Passover is understood in America as being a festival of freedom. But it’s also a celebration of law and order that speaks to our modern times.
Most Americans think of the Jewish Passover holiday as a “Feast of Freedom.” But a deeper understanding of the festival, which concludes its eight days of celebration Saturday night, acknowledges a simultaneous emphasis on law and order.
Watching the frenetic, exhausting preparation that characterizes religious Jewish households in the days before the holiday, it’s reasonable to question how the meticulous rules relate to themes of personal liberty. The biblical requirement to avoid every crumb of leavened baked goods for eight days of the festival means not only scrubbing refrigerators and stoves, but also moving any inappropriate foodstuffs out of sight. Most families also switch over to a special set of Passover dishes, reserved for the joyous spring festival and no other time.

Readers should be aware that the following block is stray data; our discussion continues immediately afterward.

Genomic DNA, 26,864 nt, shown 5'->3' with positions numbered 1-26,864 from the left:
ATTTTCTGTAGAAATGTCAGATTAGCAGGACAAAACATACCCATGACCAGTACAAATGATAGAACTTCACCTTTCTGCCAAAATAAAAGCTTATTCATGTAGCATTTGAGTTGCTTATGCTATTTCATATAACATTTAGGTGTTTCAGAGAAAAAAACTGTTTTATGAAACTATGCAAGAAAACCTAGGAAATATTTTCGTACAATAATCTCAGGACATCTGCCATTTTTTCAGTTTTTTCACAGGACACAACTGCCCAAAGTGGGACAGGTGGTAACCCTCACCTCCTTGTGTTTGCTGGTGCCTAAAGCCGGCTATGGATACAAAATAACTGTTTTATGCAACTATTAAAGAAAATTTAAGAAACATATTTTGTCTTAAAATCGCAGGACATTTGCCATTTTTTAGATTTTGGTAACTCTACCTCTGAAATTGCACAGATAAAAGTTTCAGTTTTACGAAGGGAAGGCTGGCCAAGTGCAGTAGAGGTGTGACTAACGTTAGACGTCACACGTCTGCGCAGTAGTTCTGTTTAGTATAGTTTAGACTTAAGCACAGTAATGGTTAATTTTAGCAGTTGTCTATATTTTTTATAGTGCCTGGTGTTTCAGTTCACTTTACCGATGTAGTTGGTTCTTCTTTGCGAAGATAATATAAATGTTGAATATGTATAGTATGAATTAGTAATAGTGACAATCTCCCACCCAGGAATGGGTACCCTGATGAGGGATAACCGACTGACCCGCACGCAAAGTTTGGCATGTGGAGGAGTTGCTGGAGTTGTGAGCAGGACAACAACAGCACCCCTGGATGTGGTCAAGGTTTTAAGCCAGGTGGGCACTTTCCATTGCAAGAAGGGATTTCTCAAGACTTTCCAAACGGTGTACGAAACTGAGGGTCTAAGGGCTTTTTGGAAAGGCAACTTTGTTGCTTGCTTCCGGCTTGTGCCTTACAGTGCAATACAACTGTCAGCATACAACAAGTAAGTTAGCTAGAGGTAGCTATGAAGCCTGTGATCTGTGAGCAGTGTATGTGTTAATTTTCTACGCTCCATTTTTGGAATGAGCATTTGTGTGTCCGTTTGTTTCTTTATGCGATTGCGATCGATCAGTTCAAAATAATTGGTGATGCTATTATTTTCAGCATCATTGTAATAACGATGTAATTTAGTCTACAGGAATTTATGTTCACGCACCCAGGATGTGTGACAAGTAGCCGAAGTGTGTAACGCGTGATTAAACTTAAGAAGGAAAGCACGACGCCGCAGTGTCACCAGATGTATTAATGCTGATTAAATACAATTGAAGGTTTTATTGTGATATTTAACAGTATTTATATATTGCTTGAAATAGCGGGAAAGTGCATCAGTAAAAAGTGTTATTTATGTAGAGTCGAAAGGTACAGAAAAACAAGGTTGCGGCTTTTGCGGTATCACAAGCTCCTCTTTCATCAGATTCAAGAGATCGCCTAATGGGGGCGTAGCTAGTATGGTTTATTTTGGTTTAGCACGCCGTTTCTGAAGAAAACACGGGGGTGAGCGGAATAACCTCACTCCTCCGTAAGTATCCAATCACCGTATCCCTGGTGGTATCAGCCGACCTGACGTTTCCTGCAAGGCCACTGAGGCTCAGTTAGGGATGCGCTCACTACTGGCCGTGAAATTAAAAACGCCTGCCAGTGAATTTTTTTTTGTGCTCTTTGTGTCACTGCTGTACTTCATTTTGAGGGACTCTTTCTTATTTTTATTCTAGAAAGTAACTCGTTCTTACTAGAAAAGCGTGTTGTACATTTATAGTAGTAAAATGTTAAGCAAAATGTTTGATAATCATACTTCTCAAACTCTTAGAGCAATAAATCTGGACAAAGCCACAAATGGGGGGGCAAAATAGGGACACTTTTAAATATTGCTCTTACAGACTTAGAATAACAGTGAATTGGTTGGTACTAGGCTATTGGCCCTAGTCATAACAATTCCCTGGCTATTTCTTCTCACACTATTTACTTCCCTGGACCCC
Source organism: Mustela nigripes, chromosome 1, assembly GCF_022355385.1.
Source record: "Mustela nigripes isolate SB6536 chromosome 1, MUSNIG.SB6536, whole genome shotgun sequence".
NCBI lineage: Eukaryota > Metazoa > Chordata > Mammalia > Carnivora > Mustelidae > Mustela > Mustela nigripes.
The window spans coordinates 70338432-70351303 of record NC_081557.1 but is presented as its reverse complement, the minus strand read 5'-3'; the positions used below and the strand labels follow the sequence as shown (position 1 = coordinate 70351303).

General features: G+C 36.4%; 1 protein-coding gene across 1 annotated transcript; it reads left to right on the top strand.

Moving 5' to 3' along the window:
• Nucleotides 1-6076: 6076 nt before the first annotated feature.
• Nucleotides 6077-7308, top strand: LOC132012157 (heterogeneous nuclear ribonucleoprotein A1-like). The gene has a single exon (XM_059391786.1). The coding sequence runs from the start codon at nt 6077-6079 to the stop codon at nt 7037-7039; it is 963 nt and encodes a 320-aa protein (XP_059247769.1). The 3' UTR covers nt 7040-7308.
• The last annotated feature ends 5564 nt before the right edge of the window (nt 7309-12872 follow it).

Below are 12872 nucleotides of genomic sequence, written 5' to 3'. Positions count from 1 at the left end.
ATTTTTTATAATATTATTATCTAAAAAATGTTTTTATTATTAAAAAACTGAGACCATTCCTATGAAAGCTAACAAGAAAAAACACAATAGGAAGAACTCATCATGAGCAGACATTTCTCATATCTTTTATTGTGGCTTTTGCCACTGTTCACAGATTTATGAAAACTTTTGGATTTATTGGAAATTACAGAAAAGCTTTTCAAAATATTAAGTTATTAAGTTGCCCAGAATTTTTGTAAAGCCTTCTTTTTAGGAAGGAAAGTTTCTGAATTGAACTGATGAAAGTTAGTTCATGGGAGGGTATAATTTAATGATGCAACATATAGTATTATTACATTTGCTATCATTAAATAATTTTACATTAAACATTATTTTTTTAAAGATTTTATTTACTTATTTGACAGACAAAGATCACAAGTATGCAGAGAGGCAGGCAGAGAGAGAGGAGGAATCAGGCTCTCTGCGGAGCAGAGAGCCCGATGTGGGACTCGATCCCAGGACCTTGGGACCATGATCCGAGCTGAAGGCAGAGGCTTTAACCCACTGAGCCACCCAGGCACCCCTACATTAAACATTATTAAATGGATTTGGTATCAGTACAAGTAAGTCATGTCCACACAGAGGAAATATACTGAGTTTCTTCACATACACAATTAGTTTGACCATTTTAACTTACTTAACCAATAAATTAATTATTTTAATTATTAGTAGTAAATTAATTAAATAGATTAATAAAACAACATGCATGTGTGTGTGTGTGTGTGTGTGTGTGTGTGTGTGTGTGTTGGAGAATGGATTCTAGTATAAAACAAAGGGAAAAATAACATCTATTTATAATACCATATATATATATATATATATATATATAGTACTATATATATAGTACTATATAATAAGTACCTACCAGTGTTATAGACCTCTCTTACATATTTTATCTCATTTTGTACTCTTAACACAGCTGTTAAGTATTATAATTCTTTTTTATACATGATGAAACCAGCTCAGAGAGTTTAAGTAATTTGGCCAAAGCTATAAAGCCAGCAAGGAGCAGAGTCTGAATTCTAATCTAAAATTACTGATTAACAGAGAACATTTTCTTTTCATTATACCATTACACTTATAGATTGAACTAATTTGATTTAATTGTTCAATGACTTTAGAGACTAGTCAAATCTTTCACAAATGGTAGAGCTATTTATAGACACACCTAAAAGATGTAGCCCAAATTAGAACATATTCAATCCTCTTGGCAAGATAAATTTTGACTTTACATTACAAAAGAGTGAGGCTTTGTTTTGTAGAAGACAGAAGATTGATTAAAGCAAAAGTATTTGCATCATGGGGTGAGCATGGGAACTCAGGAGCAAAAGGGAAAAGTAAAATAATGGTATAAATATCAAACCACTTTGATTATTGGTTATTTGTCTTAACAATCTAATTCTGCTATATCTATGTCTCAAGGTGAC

Yet all the scouring and scrambling can sometimes seem more burden than joy, leading up to the elaborate dinner on the first night of Passover. That initial feast – with its four cups of wine, four questions with elaborate answers, retelling of the Exodus story and multicourse meal usually served late at night – suggests obligation as much as liberation.